bring my jug of moonshine

Discussion in 'English Only' started by redgiant, Mar 9, 2013.

  1. redgiant Senior Member

    Cantonese, Hong Kong
    Big bruce:My daughter-in-law uses invite as a noun constantly. I hold my tongue but I just want to yell for Jethro to come for vittles. I don't understand it either. She is a very intelligent woman. She is a college graduate and valedictorian of her class in high school. Oh well, I guess when I get and invite from her I should be sure to bring my jug of moonshine with me.

    Thread: invitation/invite

    The use of "Invite" as a noun has been gaining ground , to the point where it has passed unremarked by educated speakers. But the tendency is frowned upon by many members in that thread.

    Does "bringing my jug of moonshine with me" have anything to do with the use of invite he disapproves of? Or is it just some personal tangent?:eek:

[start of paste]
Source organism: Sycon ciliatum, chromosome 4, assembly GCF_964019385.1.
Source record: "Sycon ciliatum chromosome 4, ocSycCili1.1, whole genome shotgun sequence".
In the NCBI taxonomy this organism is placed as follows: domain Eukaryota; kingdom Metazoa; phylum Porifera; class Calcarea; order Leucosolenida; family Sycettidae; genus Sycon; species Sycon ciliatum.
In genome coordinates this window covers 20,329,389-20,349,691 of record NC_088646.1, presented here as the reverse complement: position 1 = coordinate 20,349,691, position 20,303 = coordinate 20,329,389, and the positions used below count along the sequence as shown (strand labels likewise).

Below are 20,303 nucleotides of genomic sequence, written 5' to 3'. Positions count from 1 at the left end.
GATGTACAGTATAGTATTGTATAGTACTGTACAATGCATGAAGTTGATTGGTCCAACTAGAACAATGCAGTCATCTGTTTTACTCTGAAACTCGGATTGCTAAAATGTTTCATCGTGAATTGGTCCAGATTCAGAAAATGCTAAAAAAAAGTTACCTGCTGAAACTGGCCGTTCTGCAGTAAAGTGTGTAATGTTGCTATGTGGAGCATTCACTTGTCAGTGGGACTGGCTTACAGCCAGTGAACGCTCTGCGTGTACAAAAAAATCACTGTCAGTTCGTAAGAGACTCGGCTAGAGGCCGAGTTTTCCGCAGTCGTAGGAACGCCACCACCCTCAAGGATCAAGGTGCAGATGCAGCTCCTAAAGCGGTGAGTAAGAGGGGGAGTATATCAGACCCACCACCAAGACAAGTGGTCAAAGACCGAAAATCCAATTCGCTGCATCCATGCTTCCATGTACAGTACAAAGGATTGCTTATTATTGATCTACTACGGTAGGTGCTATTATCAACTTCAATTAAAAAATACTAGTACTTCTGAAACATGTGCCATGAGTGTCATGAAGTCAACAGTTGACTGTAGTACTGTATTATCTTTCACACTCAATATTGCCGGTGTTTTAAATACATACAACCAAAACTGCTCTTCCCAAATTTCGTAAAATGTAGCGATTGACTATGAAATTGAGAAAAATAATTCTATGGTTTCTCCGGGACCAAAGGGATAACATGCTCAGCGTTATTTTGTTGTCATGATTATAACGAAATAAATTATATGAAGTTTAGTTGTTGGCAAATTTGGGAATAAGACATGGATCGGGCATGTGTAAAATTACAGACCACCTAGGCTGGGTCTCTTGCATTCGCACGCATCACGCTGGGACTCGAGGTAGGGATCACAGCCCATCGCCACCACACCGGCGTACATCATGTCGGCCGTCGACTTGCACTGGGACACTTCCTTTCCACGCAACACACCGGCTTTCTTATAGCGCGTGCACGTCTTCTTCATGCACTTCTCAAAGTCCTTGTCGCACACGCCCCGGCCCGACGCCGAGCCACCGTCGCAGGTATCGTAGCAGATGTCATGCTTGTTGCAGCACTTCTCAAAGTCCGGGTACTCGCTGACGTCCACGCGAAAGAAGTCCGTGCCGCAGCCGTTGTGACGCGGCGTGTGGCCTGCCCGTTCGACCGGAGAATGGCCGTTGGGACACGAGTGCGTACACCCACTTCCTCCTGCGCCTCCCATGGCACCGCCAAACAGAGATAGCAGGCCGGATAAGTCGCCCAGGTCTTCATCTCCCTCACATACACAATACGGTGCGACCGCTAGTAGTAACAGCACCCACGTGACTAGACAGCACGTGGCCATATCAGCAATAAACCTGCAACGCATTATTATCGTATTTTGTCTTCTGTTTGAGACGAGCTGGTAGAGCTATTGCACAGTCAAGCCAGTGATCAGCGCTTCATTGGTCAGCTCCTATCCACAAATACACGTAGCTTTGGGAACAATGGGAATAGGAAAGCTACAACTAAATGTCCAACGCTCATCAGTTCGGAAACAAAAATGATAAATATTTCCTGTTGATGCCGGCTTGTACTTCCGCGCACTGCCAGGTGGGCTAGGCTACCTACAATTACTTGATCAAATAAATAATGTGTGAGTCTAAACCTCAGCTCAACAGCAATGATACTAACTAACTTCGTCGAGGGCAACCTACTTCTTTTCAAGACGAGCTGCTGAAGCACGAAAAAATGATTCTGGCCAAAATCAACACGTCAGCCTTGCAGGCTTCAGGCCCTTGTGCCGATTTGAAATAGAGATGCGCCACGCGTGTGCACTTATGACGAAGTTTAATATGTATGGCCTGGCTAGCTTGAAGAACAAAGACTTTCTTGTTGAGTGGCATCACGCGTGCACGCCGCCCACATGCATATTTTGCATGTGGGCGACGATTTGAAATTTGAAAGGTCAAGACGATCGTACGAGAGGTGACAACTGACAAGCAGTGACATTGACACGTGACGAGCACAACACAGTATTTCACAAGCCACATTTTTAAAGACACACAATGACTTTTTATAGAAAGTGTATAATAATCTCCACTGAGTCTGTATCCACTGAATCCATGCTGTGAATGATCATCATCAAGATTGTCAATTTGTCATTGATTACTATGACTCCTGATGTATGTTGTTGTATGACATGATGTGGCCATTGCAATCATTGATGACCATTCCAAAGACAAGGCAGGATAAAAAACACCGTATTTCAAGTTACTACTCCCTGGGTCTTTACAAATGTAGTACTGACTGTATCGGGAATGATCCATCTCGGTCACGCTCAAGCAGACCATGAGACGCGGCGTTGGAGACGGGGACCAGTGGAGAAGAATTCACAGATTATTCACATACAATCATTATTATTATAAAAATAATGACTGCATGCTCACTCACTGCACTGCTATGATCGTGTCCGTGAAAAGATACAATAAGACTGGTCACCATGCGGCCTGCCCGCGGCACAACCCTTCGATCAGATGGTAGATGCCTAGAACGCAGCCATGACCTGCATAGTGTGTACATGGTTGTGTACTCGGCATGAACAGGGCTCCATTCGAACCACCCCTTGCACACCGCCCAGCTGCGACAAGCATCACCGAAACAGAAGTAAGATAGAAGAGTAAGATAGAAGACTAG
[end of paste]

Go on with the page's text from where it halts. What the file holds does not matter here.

2. sdgraham

    sdgraham Senior Member

    Oregon, USA
    USA English
    Moonshine normally is equated with hillbilly lack of education and sophistication.

    The use here appears to be sarcasm.
  3. wandle

    wandle Senior Member

    English - British
    It is a metaphor, used ironically, meaning: 'behave like a hillbilly' (in order to fit in with the use of language to which he is objecting).
  4. redgiant Senior Member

    Cantonese, Hong Kong
    Thank you, sdgrham and wandle~
  5. Keith Bradford

    Keith Bradford Senior Member

    Brittany, NW France
    English (Midlands UK)
    It's not that he'll take a jug of illegally-brewed alcohol to sweeten her and/or deaden his senses?

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